The V-Ray Sun and V-Ray Sky are special features which are provided by the V-Ray renderer. Developed to work together, the V-Ray Sun and V-Ray Sky reproduce the real-life Sun and Sky environment of the Earth. Both are coded so that they change their appearance depending on the direction of the V-Ray Sun.
The V-Ray Sun and Sky are based largely on the SIGGRAPH '99 paper "A Practical Analytic Model for Daylight" by A. J. Preetham, Peter Shirley, Brian Smits. For a more complete list of references, please see the References and links section.
The Sun is commonly used in ArchVis projects. If the project default settings are set to ArchVis through vrayChangeDefaultScene command, the Sun has to be turned on. For more information see the vrayChangeDefaultScene command.
||V-Ray Asset Editor|| > Lights > SunLight
Enable/Disable the SunLight by clicking on the icon.
||V-Ray Toolbar|| > V-Ray Lights Tab > SunLight
Left-click the Sun icon to open the Sun creation panel.
Right-click the Sun icon to show the Sun panel.
Enabled () – Turns the SunLight on and off.
Color – Shifts the hue of the SunLight system towards the color specified in the field.
Color Mode – Affects the way the color in the Filter color parameter affects the color of the sun.
Filter – Shifts the V-Ray sun's hue according to the Filter Color parameter.
Direct – Sets the color of the V-Ray sun to the color in the Filter Color parameter. The intensity of the light no longer depends on the V-Ray Sun's position in the sky. Instead, intensity is controlled through the Intensity Multiplier.
Override – Sets the color of the V-Ray sun to the color in the Filter Color parameter. The intensity of the of the light still depends on the V-Ray Sun's position in the sky.
Intensity Multiplier – Affects the brightness of the sun and can be used to reduce the default brightness. See the Notes for more information.
Size Multiplier – Affects the visible size of the sun. This includes the appearance of the sun disc as seen by the camera and reflections, as well as the blurriness of the sun shadows.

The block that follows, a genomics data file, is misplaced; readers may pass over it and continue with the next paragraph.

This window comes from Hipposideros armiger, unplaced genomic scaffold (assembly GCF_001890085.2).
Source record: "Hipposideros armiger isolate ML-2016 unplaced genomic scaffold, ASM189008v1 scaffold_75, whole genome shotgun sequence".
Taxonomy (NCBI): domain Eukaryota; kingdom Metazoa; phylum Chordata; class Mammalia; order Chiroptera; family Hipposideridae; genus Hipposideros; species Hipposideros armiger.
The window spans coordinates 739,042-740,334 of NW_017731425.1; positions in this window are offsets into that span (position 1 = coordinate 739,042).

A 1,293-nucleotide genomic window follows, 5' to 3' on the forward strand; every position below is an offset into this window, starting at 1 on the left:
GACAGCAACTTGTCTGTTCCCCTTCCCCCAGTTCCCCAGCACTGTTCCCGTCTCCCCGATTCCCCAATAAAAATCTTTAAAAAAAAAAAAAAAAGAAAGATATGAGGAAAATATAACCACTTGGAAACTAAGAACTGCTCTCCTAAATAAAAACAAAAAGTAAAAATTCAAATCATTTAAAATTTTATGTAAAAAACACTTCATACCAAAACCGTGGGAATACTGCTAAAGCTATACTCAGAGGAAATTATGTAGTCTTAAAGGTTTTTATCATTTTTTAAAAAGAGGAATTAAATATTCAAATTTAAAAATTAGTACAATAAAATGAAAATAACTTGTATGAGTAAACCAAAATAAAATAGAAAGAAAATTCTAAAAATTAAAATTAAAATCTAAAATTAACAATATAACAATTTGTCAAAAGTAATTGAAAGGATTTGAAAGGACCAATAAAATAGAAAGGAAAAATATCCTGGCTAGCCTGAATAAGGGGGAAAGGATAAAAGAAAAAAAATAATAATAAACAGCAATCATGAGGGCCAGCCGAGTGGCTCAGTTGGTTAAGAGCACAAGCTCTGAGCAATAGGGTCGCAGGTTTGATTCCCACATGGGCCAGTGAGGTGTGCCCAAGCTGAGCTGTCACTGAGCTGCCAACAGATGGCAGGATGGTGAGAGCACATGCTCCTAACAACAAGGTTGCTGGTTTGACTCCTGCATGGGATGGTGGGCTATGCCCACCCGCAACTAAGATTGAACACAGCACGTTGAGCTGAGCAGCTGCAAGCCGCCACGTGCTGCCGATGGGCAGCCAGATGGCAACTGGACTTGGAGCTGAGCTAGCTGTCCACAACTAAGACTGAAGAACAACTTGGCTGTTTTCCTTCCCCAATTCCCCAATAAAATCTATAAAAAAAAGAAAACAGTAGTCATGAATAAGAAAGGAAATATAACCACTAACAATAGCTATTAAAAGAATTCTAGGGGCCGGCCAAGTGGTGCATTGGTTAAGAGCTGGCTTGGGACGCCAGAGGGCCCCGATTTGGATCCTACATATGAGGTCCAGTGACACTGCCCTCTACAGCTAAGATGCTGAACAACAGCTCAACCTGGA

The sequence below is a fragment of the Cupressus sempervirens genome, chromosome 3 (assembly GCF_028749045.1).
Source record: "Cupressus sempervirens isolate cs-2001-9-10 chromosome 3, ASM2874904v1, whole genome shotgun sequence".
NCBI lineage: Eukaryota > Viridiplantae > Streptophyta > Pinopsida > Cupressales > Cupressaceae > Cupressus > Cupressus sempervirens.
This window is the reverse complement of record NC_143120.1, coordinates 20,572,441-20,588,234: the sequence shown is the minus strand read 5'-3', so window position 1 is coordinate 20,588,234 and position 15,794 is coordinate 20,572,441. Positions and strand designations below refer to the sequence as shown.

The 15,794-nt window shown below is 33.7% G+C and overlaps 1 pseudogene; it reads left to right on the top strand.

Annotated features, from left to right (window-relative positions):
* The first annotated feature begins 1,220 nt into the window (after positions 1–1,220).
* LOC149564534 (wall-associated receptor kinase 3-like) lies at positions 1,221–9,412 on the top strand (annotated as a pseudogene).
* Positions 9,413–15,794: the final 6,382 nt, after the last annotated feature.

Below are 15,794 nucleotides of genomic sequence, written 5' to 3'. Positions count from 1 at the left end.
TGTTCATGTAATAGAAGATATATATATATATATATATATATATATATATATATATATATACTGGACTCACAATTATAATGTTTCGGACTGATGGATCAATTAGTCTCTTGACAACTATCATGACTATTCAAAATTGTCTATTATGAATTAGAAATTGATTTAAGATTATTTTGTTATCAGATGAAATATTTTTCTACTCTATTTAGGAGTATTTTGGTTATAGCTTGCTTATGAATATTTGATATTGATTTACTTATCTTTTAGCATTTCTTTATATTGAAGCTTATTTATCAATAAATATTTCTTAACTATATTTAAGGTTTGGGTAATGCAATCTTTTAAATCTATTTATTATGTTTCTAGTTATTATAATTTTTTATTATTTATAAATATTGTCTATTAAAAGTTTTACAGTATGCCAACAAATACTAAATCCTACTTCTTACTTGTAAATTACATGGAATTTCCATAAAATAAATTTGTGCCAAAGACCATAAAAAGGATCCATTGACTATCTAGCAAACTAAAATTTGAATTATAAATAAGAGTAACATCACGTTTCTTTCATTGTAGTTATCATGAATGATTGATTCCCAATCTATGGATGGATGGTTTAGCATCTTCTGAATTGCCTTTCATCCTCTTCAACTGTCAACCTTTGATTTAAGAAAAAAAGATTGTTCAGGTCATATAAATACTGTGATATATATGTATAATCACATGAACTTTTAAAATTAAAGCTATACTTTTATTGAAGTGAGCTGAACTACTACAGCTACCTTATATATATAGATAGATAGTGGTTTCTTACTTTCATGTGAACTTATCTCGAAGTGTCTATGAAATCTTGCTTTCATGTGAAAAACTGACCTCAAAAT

Sky Model – Specifies the procedural model that will be used to generate the V-Ray Sky texture.
Preetham et al. – The V-Ray Sky procedural texture will be generated based on the Preetham et al. method.
CIE Clear – The V-Ray Sky procedural texture will be generated based on the CIE method for clear sky.
CIE Overcast – The V-Ray Sky procedural texture will be generated based on the CIE method for cloudy sky
Hosek et al. – The V-Ray Sky procedural texture will be generated based on the Hosek et al. method.
Horizon Illum. – Specifies the intensity (in lx) of the illumination on horizontal surfaces coming from the sky.
Turbidity – Determines the amount of dust in the air and affects the color of the sun and sky. Smaller values produce a clear, blue sky and sun as seen in rural areas, while larger values make them yellow and orange as seen in a big city's atmosphere.
Ozone – Affects the color of the light. Values closer to 0.0 make the sunlight yellow, and values closer to 1.0 make it blue.
Ground Albedo – Sets the ground color of the V-Ray Sun and Sky system.
Blend Angle – Specifies the angle in degrees where blending will occur between the horizon line and sky. Values close to 0.0 produce a sharper horizon line, while larger values produce a softer horizon line.
Horizon Offset – Allows the user to manually lower the horizon line.
Example: Direction of the V-Ray Sun Light
Common settings in this example are Turbidity: 3.0, Intensity Multiplier: 0.01, Size Multiplier: 1.0.
Sun Z height: 500
Sun Z height: 1600
Sun Z height: 6000 (almost straight above)
This example demonstrates the effect of the sun direction. Note how in addition to the scene brightness, the sun position also changes the appearance of the sky and the sun light color.
Example: The Size Multiplier Parameter
Common settings in this example are Turbidity: 3.0, Intensity multiplier: 0.01
Size multiplier : 4.0
Size multiplier : 10.0